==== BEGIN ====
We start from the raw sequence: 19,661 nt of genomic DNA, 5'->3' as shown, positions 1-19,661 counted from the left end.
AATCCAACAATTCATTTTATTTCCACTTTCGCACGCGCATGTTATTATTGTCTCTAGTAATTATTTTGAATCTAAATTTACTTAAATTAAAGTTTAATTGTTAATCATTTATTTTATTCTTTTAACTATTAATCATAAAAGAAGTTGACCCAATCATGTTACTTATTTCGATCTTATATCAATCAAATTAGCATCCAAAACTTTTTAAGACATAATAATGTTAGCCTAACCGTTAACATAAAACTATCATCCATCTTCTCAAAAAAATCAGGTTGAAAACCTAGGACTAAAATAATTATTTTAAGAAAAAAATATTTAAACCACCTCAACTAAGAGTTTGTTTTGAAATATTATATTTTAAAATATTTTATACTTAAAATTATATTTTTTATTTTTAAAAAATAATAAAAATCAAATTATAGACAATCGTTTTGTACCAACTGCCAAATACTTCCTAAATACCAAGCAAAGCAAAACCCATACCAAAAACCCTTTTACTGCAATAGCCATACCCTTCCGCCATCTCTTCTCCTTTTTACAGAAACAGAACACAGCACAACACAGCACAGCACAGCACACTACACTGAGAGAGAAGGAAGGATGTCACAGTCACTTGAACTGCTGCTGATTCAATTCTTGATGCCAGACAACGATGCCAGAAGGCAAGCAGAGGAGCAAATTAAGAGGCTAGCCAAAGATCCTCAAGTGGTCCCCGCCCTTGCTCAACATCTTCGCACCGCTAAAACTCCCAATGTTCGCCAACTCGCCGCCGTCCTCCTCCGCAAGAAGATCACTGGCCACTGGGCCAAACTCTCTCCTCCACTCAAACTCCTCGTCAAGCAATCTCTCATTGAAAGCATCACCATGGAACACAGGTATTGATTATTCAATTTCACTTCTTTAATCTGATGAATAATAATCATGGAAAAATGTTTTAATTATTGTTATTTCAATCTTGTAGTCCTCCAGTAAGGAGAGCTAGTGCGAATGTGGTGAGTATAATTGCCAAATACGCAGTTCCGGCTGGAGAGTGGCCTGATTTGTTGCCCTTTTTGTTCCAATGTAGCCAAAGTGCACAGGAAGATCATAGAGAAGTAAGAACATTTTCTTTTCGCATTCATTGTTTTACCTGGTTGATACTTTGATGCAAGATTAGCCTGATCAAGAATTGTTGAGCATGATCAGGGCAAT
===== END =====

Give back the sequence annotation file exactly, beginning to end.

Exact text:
We start from the raw sequence: 19,661 nt of genomic DNA, 5'->3' as shown, positions 1-19,661 counted from the left end.
AATCCAACAATTCATTTTATTTCCACTTTCGCACGCGCATGTTATTATTGTCTCTAGTAATTATTTTGAATCTAAATTTACTTAAATTAAAGTTTAATTGTTAATCATTTATTTTATTCTTTTAACTATTAATCATAAAAGAAGTTGACCCAATCATGTTACTTATTTCGATCTTATATCAATCAAATTAGCATCCAAAACTTTTTAAGACATAATAATGTTAGCCTAACCGTTAACATAAAACTATCATCCATCTTCTCAAAAAAATCAGGTTGAAAACCTAGGACTAAAATAATTATTTTAAGAAAAAAATATTTAAACCACCTCAACTAAGAGTTTGTTTTGAAATATTATATTTTAAAATATTTTATACTTAAAATTATATTTTTTATTTTTAAAAAATAATAAAAATCAAATTATAGACAATCGTTTTGTACCAACTGCCAAATACTTCCTAAATACCAAGCAAAGCAAAACCCATACCAAAAACCCTTTTACTGCAATAGCCATACCCTTCCGCCATCTCTTCTCCTTTTTACAGAAACAGAACACAGCACAACACAGCACAGCACAGCACACTACACTGAGAGAGAAGGAAGGATGTCACAGTCACTTGAACTGCTGCTGATTCAATTCTTGATGCCAGACAACGATGCCAGAAGGCAAGCAGAGGAGCAAATTAAGAGGCTAGCCAAAGATCCTCAAGTGGTCCCCGCCCTTGCTCAACATCTTCGCACCGCTAAAACTCCCAATGTTCGCCAACTCGCCGCCGTCCTCCTCCGCAAGAAGATCACTGGCCACTGGGCCAAACTCTCTCCTCCACTCAAACTCCTCGTCAAGCAATCTCTCATTGAAAGCATCACCATGGAACACAGGTATTGATTATTCAATTTCACTTCTTTAATCTGATGAATAATAATCATGGAAAAATGTTTTAATTATTGTTATTTCAATCTTGTAGTCCTCCAGTAAGGAGAGCTAGTGCGAATGTGGTGAGTATAATTGCCAAATACGCAGTTCCGGCTGGAGAGTGGCCTGATTTGTTGCCCTTTTTGTTCCAATGTAGCCAAAGTGCACAGGAAGATCATAGAGAAGTAAGAACATTTTCTTTTCGCATTCATTGTTTTACCTGGTTGATACTTTGATGCAAGATTAGCCTGATCAAGAATTGTTGAGCATGATCAGGGCAAT